Other therapies for psoriasis include Thousand Oaks, Calif.-based Amgen Inc.'s Enbrel (etancercept), approved last year, and Cambridge, Mass.-based Biogen Idec Inc.'s Amevive (alefacept), which received approval in 2003.

In July, Genentech and XOMA reported 30-month results from an open-label study, showing that 78 percent of 159 patients administered weekly Raptiva therapy had a 75 percent or greater improvement in the Psoriasis Area Severity Index.

The companies have tried to develop Raptiva for other indications, but without much success. The product failed to reach statistical significance in a 107-patient Phase II study for psoriatic arthritis, and the companies also have stopped Phase II testing in rheumatoid arthritis due to a lack of efficacy. (See BioWorld Today, March 23, 2004, and May 13, 2003.)

South San Francisco-based Genentech discovered Raptiva and partnered with XOMA, of Berkeley, Calif., in 1996 for its preclinical capabilities, process development-scale manufacturing and its ability to run clinical trials. (See BioWorld Today, April 23, 1996.)

"I think it's been a good relationship," McManus said, "and certainly we would hope that we could consider future development efforts."

In XOMA's pipeline, researchers are studying the recombinant protein MLN 222, a product partnered with Cambridge, Mass.-based Millennium Pharmaceuticals Inc., which is in Phase I development for reducing the incidence of post-operative events in coronary artery bypass graft surgery patients. At the preclinical stage, the company is working with Emeryville, Calif.-based Chiron Corp. on CHIR-12.12, an anti-CD40 antibody for treating B-cell tumors; with Cheshire, Conn.-based Alexion Pharmaceuticals Inc. on a TPO mimetic antibody to treat chemotherapy-induced thrombocytopenia; and with Philadelphia-based Aphton Corp. on anti-gastrin antibody candidates for the treatment of gastrointestinal cancers.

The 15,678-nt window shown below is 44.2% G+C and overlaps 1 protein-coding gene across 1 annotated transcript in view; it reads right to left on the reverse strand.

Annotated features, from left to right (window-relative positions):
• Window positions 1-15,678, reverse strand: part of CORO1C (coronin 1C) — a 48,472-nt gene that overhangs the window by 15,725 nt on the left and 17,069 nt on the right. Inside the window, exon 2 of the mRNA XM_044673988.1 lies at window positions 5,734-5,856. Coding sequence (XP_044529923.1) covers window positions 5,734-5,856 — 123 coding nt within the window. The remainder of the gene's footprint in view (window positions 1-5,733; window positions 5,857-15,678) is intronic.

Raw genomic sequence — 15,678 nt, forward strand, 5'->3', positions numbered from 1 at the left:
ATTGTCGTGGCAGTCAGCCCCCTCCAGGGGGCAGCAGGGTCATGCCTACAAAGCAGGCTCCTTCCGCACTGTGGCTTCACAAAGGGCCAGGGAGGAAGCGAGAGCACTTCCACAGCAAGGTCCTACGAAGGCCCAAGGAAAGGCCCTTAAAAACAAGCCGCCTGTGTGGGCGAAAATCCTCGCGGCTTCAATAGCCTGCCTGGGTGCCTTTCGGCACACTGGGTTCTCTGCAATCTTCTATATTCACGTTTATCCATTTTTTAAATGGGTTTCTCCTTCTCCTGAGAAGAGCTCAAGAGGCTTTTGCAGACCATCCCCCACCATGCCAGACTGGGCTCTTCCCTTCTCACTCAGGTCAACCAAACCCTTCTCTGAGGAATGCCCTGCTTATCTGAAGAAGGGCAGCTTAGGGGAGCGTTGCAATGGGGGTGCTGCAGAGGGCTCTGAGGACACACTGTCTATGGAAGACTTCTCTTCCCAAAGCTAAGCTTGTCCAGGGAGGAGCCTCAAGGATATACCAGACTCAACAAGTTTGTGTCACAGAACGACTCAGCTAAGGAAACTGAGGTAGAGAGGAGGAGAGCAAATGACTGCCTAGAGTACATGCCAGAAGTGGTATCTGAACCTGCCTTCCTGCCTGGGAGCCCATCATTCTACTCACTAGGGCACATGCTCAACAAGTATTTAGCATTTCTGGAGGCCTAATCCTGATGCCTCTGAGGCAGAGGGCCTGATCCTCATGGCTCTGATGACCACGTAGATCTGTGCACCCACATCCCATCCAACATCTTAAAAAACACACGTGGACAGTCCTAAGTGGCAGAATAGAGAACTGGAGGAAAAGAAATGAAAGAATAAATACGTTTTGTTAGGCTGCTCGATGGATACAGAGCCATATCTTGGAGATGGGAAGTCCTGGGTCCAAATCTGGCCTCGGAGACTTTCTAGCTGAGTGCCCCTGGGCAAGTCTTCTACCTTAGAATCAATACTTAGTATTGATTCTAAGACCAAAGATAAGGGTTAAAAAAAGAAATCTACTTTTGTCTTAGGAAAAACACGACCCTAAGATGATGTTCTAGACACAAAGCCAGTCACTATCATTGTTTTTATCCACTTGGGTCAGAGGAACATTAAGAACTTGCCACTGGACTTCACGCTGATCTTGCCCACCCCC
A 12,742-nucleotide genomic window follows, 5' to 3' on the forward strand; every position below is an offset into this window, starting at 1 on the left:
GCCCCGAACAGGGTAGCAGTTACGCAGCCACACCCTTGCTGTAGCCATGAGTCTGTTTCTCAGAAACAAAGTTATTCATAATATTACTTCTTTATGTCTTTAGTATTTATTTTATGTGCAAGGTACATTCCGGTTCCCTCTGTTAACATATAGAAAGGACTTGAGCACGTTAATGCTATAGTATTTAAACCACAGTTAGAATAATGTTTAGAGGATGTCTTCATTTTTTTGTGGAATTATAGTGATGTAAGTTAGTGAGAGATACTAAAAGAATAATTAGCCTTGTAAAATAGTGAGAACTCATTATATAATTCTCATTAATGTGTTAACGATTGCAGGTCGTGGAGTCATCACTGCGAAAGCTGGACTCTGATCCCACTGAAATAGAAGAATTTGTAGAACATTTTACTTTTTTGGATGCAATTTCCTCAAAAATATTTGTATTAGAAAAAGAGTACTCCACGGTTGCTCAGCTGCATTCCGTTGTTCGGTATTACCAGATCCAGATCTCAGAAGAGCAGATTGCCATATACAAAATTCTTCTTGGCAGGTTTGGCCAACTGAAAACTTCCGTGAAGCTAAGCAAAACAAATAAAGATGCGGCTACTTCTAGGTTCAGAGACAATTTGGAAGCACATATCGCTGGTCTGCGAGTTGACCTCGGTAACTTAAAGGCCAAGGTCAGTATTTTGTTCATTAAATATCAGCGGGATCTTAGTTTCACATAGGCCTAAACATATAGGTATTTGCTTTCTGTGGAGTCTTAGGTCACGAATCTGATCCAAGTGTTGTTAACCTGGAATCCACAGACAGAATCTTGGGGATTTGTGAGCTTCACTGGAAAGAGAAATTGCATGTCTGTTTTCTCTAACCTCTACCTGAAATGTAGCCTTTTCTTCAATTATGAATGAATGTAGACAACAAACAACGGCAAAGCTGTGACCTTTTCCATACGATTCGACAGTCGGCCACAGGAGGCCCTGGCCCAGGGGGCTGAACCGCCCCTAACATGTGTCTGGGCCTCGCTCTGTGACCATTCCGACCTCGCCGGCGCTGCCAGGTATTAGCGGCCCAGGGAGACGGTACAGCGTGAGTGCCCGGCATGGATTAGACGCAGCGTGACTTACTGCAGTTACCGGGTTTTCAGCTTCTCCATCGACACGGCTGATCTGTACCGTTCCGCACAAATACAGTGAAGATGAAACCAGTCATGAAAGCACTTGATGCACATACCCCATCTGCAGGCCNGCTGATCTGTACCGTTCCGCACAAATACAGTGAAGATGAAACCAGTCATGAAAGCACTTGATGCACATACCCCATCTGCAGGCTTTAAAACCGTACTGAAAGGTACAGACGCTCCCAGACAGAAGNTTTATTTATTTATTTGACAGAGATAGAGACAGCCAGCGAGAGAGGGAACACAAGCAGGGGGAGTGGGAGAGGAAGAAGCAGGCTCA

Genentech Licenses Corixa Target For $9.85M

In other Genentech news, the company signed a license agreement with Seattle-based Corixa Corp. for an exclusive worldwide license to a novel target for the development of humanized antibody-based therapeutics.

Corixa is receiving a $1.6 million up-front license fee for the rights. It could receive royalties and up to $8.25 million more in milestone payments based upon completion of certain regulatory and commercial achievements.

By gaining rights to the target, Genentech will be responsible for development and commercialization costs of any therapeutic that results based on Corixa's antibody target.

As part of a restructuring effort in December, Corixa sold to London-based GlaxoSmithKline plc the worldwide rights to its non-Hodgkin's lymphoma product, Bexxar. At the same time, the company laid off about 43 percent of its work force, reducing its annual burn rate by $35 million in order to focus its resources on its adjuvants and TLR4 compounds. (See BioWorld Today, Dec. 15, 2004.)

Corixa's stock (NASDAQ:CRXA) rose 2 cents on Thursday to close at $3.69, while Genentech's stock (NYSE:DNA) dropped 44 cents to close at $49.76.